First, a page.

"Wizard of Oz" is orchestra's lastest programming venture

by ekramer on November 16, 2007

The Louisville Orchestra began 2006 on the brink of bankruptcy and finished the year having brought back music director Jorge Mester and overhauled its administrative staff. This year, it has worked to reach new audiences with untraditional programming, like this weekend’s performance of “Wizard of Oz.” WFPL’s Elizabeth Kramer dropped in on some its rehearsals to bring you this story.

While the wind is whipping outside the Palace Theater Friday morning, the Louisville Orchestra’s new associate conductor — Jason Weinberger — is working with the musicians who fill the stage, in the first rehearsal for “The Wizard of Oz.”
“In four at the beginning of this…” he tells the musicians.

In front of his podium are two monitors, side by side. The left monitor shows a large clock, which Weinberger uses to keep time of the score. On the right, is the movie, in all its Technicolor. Beyond his command center is the full orchestra, including two harps and two pianos.

This production is what the Louisville Orchestra is calling a Wow Event. It began staging these events, special one-off performances, earlier this year with music from “The Lord of the Rings.” This summer it followed up with “Video Games Live,” a performance of game scores accompanied by video projections.

This weekend’s performance of the 1939 classic is another way the organization wants to reach people who haven’t been to the orchestra before and who might go to more performances in the future.

While orchestras throughout the country, and even the world, are venturing into this kind of programming, naysayers complain that it overshadows and undermines classical repertoire. Weinberger disagrees with them.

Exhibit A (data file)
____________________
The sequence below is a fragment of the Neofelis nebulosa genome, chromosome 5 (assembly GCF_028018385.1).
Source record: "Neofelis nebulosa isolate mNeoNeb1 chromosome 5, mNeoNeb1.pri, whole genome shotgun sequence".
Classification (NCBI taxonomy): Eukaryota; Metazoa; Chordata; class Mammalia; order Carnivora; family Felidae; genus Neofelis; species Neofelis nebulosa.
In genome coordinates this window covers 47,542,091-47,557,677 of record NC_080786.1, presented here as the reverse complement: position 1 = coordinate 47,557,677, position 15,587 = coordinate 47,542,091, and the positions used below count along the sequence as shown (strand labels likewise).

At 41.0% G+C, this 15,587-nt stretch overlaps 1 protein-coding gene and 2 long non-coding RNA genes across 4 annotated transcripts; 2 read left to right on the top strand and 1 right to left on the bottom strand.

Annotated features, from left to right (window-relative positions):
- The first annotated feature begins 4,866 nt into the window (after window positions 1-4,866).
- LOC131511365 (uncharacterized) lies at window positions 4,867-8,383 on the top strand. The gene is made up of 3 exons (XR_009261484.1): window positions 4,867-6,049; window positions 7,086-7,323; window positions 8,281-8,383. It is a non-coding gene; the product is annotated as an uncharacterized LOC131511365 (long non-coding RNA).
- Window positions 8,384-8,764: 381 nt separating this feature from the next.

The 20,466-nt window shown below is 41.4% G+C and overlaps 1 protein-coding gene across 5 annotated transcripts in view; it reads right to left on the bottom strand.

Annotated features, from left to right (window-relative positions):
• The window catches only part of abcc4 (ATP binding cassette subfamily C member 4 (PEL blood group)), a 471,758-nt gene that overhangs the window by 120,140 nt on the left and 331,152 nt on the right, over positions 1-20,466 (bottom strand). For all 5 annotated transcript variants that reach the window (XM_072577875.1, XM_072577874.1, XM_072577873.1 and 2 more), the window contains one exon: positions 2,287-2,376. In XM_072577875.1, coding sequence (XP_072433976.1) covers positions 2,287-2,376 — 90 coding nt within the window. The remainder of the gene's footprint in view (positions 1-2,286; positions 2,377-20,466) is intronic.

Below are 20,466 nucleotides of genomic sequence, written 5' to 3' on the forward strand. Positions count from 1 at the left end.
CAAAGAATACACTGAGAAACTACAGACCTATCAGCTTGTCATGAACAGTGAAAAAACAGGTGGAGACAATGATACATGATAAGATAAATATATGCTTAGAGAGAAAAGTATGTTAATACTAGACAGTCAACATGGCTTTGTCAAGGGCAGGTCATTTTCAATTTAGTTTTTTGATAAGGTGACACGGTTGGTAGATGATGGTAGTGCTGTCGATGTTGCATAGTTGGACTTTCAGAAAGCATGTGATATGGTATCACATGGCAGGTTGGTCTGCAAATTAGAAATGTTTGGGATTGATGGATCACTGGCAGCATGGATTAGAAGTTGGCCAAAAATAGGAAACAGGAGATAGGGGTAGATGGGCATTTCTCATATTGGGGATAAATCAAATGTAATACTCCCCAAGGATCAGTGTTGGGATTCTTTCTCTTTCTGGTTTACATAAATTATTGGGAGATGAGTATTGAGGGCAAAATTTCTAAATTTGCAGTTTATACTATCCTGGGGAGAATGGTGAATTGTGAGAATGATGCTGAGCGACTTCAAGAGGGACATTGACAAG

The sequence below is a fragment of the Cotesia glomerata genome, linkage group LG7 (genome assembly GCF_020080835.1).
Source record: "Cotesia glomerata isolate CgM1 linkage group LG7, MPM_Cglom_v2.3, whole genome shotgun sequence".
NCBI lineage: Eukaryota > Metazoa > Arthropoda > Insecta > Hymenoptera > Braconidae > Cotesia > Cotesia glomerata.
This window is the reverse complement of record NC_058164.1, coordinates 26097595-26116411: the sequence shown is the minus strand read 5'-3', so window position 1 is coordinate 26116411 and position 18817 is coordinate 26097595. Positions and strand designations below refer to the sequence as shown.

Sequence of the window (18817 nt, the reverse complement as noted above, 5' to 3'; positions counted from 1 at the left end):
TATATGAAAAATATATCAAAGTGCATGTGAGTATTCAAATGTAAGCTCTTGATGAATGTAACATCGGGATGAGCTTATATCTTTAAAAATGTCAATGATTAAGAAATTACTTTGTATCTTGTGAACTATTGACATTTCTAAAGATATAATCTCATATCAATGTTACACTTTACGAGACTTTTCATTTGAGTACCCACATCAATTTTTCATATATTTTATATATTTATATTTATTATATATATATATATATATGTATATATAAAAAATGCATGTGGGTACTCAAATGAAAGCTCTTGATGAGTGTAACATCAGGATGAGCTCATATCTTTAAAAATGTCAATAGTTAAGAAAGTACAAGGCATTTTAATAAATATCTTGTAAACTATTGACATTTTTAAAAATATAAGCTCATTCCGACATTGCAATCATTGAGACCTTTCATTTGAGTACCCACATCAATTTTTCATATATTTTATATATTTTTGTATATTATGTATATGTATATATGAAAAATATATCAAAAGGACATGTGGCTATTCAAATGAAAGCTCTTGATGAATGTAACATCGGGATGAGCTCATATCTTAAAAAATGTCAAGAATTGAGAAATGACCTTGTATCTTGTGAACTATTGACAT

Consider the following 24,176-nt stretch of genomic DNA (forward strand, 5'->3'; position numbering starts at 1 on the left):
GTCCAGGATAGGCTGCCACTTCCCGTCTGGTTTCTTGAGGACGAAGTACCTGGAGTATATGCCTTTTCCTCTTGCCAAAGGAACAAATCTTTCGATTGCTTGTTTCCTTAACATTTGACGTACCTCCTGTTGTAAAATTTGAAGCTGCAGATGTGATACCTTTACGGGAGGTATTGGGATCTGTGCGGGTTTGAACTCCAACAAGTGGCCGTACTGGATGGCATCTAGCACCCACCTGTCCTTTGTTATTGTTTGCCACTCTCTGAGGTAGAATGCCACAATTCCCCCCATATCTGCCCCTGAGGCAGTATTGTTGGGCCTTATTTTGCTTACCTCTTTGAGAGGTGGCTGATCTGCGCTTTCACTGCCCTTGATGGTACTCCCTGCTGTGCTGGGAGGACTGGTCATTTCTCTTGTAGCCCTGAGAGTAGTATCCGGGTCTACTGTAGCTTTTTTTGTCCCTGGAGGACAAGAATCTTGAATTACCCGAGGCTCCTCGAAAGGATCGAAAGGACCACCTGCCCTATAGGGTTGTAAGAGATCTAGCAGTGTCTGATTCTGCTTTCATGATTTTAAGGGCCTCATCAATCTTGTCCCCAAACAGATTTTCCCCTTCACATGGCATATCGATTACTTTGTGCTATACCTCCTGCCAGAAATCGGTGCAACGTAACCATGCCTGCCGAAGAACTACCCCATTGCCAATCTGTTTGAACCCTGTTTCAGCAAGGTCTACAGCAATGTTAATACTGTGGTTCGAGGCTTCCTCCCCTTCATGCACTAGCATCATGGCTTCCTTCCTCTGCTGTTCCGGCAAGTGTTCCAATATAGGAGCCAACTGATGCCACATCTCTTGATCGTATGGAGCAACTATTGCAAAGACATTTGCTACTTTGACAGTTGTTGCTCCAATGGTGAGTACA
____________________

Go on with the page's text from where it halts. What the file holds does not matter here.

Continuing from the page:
“I personally think that this is very complementary,” he says. “I know that there are folks on both sides of that question. I believe that this is a fantastic score.”

The score is akin to the classical repertoire because when Harold Arlen composed the music, Hollywood was filled with classical musicians and composers who had come there from across Europe. They included Bernard Hermann, who composed the music to “Psycho,” and Erich Korngold, who created the music for “The Adventures of Robin Hood” starring Errol Flynn. Film composers of the time drew inspiration from the orchestral repertoire.

John Goberman, who created public television’s “Live from Lincoln Center” in 1976, is a fan of the music from this era. He first staged “The Wizard of Oz” with the National Symphony Orchestra several years ago and has since taken it to cities throughout the country and to the United Kingdom, Australia and Korea.

“This is a way of hearing symphonic music in an engaging way that you wouldn’t be able to hear it otherwise,” Goberman says.

Those working in classical music these days recognize that most people have trouble merely listening to music in our visually saturated culture. Weinberger is one of them. He thinks the visuals in the “Wizard of Oz” can help people become more aware of the power of listening.

“What I find interesting is in talking to students, you know, for the most part, their sense of hearing is a harder thing for them to tap into,” Weinberger says. “I guess I should say their sense of listening is a harder thing to tap into than what they see. And I think that’s true generally across the population these days.”

The orchestra can’t measure its success in teaching people the power of listening, but it has been measuring the success of these Wow Events by audience size.

Brad Broeker, the orchestra’s CEO, says the one performance of Video Games Live filled about 90 percent of the 2,400 seats in Whitney Hall. He predicts that the two performances of “The Wizard of Oz” will fill half of Palace, which seats 2,700.

Listen to the story.

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